Julia Nagel/Sun Photography Editor

This is one of the many murals that cover the walls of Risley, which will soon be removed by the University Housing and Residential Life.

March 16, 2022

Risley-ites Petition Against Mass Mural Repainting, Aiming to Preserve Risley Culture

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For over 50 years, the interior walls of Risley Residential College have been lined with colorful murals. For residents, visitors and alumni alike, the artwork is a key part of Risley’s history and character. However, after a decision by the University’s Housing and Residential Life, over 100 of these beloved paintings will soon be removed. 

On March 11, Jessica Burley, residence hall director of Risley, wrote an email to the dorm’s residents — referred to within the community as Risley-ites — explaining that she had walked through the building with Tim Blair, executive director of Housing and Residential Life, who selected the murals to be repainted. 

Selection criteria followed the new list of guidelines for murals in campus residence halls, which HRL compiled this semester. Reasons for mural destruction included damage to paintings, such as paint cracking or water damage, and lack of a rectangular border around the artwork, which the new guidelines stated was necessary for Facilities staff to paint around them.

In the email, Burley provided a Google Form that students could fill out to request specific murals to be saved. For murals to be preserved, student volunteers must repair any damage and add borders to murals lacking them.

Past and present Risley-ites expressed resentment toward the new guidelines, arguing that they did not serve Risley’s artistic community.

“From my understanding, the guidelines put forth are meant to apply to all housing residential areas,” said Thomas Mitchell ’23, the chair of Kommittee, Risley’s student-run governing body. “I think it’s difficult to then apply those to a dorm specific to the arts.”

April Townson ’20, a Risleyite for her sophomore through senior years, said she worried that the new policies would hinder many Risley-ites’ artistry.

“There are so many murals in Risley… that those [guidelines] can’t even be applied to them, and so they would have to be painted over,” Townson said. “I think that that really stifles a lot of the creativity that makes these spaces really special.”

Before beginning to paint a mural, students must propose their ideas at Kommittee and obtain permission from the RHD. For this reason, some Risleyites feel stifled by the additional guidelines.

“[They’re] taking away Risley’s ability to decide what murals are acceptable to go on its walls,” said Shivank Nayak ’21, who lived in Risley for their sophomore through senior years. “I think it robs students of the artistic agency that really helps them grow as artists and as people.”

Certain guidelines state that murals painted must be visually appealing, stating that, for example, poorly-drawn murals and murals with more than 50 percent dark colors are aesthetically unacceptable. Leo Almada-Makebish ’22, who lived in Risley during his first three years at Cornell, said that these new criteria seemed too subjective.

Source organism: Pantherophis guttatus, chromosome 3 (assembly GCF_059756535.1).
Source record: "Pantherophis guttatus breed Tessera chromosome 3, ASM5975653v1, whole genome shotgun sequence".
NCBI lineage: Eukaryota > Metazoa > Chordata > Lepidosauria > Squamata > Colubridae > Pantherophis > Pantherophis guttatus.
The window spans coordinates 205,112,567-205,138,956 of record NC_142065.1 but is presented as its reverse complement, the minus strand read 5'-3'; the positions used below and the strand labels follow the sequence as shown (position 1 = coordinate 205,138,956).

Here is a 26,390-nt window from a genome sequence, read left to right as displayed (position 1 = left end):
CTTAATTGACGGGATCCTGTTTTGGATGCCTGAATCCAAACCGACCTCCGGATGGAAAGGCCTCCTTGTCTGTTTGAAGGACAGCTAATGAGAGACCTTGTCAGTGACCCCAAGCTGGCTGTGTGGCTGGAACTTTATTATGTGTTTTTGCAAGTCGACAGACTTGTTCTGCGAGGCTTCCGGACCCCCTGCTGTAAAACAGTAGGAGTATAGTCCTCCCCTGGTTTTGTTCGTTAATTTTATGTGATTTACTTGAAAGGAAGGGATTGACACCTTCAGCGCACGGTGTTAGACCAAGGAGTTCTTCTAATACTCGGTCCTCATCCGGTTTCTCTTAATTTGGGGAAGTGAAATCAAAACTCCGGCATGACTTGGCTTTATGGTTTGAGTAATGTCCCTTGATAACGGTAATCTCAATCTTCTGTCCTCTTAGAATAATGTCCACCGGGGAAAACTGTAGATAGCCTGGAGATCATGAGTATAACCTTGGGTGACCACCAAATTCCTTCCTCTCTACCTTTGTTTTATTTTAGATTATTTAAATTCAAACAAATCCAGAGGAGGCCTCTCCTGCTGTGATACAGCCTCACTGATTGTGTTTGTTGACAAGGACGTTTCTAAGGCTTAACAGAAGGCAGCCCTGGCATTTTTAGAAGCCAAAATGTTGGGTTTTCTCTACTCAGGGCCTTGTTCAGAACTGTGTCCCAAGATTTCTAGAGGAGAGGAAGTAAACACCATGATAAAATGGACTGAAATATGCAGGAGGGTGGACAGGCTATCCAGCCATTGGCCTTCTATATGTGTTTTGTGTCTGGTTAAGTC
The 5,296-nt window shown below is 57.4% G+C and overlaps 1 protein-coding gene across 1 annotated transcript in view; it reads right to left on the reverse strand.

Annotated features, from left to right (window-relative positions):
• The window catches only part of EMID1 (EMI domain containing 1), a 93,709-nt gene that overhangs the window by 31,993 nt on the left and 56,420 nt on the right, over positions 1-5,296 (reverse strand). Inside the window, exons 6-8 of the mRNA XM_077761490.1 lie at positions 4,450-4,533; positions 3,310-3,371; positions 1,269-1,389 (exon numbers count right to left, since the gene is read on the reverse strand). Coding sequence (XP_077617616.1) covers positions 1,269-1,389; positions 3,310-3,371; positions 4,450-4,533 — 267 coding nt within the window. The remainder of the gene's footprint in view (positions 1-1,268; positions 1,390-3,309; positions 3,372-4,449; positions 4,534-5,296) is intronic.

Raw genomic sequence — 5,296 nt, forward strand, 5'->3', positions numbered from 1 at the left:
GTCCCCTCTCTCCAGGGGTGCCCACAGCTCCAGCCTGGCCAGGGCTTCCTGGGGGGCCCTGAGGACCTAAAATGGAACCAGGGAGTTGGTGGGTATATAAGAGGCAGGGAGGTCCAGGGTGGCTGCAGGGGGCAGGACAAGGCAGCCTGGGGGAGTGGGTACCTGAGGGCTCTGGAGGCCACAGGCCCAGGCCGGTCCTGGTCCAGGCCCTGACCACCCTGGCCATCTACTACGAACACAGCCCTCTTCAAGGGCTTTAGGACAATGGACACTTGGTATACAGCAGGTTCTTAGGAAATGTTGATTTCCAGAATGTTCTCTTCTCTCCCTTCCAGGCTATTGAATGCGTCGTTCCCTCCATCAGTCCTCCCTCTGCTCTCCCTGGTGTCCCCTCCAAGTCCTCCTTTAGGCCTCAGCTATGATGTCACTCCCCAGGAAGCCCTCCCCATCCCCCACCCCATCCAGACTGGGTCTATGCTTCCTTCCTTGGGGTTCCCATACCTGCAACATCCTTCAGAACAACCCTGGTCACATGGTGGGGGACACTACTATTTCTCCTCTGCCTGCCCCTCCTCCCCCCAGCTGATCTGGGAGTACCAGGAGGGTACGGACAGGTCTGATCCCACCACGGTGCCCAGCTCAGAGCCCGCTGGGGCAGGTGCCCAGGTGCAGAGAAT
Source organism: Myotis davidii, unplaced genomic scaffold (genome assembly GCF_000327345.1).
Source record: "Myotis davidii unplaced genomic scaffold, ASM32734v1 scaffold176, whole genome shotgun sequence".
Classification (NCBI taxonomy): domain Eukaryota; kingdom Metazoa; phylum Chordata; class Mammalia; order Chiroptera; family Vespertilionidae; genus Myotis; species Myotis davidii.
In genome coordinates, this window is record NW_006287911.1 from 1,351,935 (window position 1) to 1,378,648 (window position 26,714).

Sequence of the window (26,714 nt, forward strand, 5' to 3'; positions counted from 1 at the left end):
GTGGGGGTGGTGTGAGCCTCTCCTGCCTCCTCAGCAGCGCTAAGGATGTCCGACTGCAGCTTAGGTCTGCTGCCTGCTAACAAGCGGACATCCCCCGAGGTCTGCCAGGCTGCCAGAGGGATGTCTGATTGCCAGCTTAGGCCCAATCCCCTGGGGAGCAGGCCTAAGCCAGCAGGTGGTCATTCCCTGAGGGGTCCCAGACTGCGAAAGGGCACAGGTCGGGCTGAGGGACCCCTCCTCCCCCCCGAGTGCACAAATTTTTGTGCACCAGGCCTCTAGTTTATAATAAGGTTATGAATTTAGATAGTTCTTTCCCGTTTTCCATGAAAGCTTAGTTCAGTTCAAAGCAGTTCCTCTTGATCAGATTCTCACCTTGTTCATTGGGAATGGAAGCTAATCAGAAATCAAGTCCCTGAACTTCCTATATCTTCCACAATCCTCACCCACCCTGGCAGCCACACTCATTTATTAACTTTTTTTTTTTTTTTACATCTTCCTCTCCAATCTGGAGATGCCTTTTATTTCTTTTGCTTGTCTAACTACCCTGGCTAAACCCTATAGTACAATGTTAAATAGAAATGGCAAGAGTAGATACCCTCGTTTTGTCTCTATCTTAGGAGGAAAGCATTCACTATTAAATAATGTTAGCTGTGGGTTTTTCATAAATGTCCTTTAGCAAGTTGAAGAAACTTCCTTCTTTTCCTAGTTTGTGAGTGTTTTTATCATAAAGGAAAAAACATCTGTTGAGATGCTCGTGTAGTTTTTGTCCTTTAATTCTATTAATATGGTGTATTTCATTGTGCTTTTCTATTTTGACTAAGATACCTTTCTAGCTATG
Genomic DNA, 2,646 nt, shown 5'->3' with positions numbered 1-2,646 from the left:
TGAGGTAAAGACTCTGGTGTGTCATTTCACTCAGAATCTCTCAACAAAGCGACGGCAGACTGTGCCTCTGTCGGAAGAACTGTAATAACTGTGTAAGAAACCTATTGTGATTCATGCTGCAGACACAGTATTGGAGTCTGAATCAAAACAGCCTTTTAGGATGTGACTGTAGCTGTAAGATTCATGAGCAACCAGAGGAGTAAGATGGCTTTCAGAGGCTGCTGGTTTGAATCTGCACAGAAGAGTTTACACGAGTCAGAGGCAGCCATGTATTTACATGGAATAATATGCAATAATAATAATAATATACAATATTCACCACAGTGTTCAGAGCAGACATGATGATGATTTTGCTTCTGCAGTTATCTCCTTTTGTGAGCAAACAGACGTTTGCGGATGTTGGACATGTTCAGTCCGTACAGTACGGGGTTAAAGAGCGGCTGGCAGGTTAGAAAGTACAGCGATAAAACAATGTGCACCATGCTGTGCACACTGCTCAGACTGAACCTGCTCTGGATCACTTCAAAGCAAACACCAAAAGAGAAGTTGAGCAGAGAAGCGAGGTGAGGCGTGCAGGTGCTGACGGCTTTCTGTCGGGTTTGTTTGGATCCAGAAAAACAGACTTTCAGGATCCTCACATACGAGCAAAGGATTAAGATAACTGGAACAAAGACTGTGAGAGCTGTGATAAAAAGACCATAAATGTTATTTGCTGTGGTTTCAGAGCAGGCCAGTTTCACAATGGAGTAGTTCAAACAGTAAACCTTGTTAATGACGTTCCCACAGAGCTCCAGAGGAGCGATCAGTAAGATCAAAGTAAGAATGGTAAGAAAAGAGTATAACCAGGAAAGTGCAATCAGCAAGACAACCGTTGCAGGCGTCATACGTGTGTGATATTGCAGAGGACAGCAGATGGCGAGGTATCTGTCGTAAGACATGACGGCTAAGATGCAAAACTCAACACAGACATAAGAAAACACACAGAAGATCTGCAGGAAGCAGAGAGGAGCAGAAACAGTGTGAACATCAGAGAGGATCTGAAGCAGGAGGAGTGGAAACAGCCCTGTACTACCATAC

“Who will be the person to judge what reasons are good enough to keep a painting?” Makebish said.

In addition to their dissatisfaction over the new guidelines, Risley-ites lamented the potential loss of a favorite aspect of living in the building.

“They are a very personal, colorful [and] whimsical feature of the building,” said Oliver Stern ’24, a Risleyite since they started at Cornell last fall. “I think they really define its character and make it feel more like a home than a dorm.”

Nayak emphasized the connection that murals foster between past and present Risley-ites.

“This is a place with a history to it,” Nayak said. “This is a place where all kinds of people have come through and left something of themselves for other people.”

Other residents agreed that murals hold historical significance for the community. Makebish hopes to save a mural that Risleyites began to paint in March 2020, right after students learned that they would complete the remainder of the semester online.

“A lot of people who had been approved to paint murals were like, ‘Okay, let’s just do it right now,’” Makebish said. “It was a very special experience, and I feel like that holds a lot of significance, historically.”

In their efforts to save the murals slated for repainting, Risleyites have started a petition advocating for increased discussion with HRL and a revision of guidelines to better fit Risley’s identity as the Creative and Performing Arts program house. At the time of publication, the petition has more than 200 signatures from current students and alumni.

Elizabeth Klosky ’21, a Risley-ite for four years, expressed confidence that current Risley-ites would persevere through the situation.

“Even if [the mural repainting] happens, Risley would still be Risley, and the people within and their constant outpouring of artistic expression would persevere throughout,” Klosky said. “Take heart in the knowledge that Risley’s walls and its people within will stand fast no matter the storm that comes, and fight the good fight.”